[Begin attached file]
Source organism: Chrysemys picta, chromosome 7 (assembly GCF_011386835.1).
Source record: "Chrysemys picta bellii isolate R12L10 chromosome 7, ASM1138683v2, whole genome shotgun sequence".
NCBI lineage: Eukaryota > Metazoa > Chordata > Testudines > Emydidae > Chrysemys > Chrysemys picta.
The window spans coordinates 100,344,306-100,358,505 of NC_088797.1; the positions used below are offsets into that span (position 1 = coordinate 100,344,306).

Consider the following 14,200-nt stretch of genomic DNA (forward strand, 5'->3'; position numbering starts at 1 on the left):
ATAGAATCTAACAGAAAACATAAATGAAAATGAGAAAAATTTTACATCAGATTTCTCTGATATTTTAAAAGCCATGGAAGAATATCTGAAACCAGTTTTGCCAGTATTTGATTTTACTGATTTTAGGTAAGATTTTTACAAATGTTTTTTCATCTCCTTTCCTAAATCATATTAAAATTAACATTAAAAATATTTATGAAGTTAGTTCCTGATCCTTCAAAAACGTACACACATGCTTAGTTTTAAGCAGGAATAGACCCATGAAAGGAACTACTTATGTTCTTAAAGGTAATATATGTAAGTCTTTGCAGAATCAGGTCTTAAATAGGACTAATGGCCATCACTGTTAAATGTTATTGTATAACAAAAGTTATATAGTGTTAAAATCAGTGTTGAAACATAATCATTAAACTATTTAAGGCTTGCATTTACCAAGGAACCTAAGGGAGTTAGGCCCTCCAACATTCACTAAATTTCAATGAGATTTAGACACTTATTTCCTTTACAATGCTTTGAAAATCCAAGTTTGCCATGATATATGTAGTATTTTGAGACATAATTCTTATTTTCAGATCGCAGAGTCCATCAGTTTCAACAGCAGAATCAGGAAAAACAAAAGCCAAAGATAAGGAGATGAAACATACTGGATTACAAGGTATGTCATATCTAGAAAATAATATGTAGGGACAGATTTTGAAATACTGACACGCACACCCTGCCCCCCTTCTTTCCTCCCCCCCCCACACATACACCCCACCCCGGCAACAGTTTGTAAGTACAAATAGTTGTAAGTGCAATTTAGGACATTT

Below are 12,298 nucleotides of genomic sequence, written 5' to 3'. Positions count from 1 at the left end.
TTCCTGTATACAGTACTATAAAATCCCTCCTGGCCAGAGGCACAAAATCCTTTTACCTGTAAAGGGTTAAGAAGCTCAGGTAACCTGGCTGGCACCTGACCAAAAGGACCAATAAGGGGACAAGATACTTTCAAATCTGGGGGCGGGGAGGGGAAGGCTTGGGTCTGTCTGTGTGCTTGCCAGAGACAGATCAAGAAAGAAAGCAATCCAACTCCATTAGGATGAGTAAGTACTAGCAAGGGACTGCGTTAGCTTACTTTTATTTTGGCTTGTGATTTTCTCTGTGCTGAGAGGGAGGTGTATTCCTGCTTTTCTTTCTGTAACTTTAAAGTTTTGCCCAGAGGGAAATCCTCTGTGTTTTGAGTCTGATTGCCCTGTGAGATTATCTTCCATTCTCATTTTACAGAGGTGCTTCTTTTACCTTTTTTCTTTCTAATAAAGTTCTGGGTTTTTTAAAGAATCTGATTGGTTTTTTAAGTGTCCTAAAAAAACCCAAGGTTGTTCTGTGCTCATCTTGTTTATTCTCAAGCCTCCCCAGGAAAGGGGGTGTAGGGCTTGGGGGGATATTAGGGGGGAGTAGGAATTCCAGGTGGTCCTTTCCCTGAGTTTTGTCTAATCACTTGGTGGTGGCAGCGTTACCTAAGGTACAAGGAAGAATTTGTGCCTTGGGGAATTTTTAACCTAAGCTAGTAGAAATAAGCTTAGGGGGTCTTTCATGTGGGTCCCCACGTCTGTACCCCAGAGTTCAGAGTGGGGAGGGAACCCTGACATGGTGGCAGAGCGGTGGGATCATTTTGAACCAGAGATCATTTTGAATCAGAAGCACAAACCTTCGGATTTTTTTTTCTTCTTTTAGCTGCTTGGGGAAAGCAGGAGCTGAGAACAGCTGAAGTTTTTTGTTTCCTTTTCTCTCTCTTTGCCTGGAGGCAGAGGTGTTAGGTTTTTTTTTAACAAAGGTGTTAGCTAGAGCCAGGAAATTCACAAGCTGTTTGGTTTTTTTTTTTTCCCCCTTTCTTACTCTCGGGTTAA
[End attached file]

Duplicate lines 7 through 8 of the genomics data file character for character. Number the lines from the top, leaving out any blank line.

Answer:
Below are 12,298 nucleotides of genomic sequence, written 5' to 3'. Positions count from 1 at the left end.
TTCCTGTATACAGTACTATAAAATCCCTCCTGGCCAGAGGCACAAAATCCTTTTACCTGTAAAGGGTTAAGAAGCTCAGGTAACCTGGCTGGCACCTGACCAAAAGGACCAATAAGGGGACAAGATACTTTCAAATCTGGGGGCGGGGAGGGGAAGGCTTGGGTCTGTCTGTGTGCTTGCCAGAGACAGATCAAGAAAGAAAGCAATCCAACTCCATTAGGATGAGTAAGTACTAGCAAGGGACTGCGTTAGCTTACTTTTATTTTGGCTTGTGATTTTCTCTGTGCTGAGAGGGAGGTGTATTCCTGCTTTTCTTTCTGTAACTTTAAAGTTTTGCCCAGAGGGAAATCCTCTGTGTTTTGAGTCTGATTGCCCTGTGAGATTATCTTCCATTCTCATTTTACAGAGGTGCTTCTTTTACCTTTTTTCTTTCTAATAAAGTTCTGGGTTTTTTAAAGAATCTGATTGGTTTTTTAAGTGTCCTAAAAAAACCCAAGGTTGTTCTGTGCTCATCTTGTTTATTCTCAAGCCTCCCCAGGAAAGGGGGTGTAGGGCTTGGGGGGATATTAGGGGGGAGTAGGAATTCCAGGTGGTCCTTTCCCTGAGTTTTGTCTAATCACTTGGTGGTGGCAGCGTTACCTAAGGTACAAGGAAGAATTTGTGCCTTGGGGAATTTTTAACCTAAGCTAGTAGAAATAAGCTTAGGGGGTCTTTCATGTGGGTCCCCACGTCTGTACCCCAGAGTTCAGAGTGGGGAGGGAACCCTGACATGGTGGCAGAGCGGTGGGATCATTTTGAACCAGAGATCATTTTGAATCAGAAGCACAAACCTTCGGATTTTTTTTTCTTCTTTTAGCTGCTTGGGGAAAGCAGGAGCTGAGAACAGCTGAAGTTTTTTGTTTCCTTTTCTCTCTCTTTGCCTGGAGGCAGAGGTGTTAGGTTTTTTTTTAACAAAGGTGTTAGCTAGAGCCAGGAAATTCACAAGCTGTTTGGTTTTTTTTTTTTCCCCCTTTCTTACTCTCGGGTTAA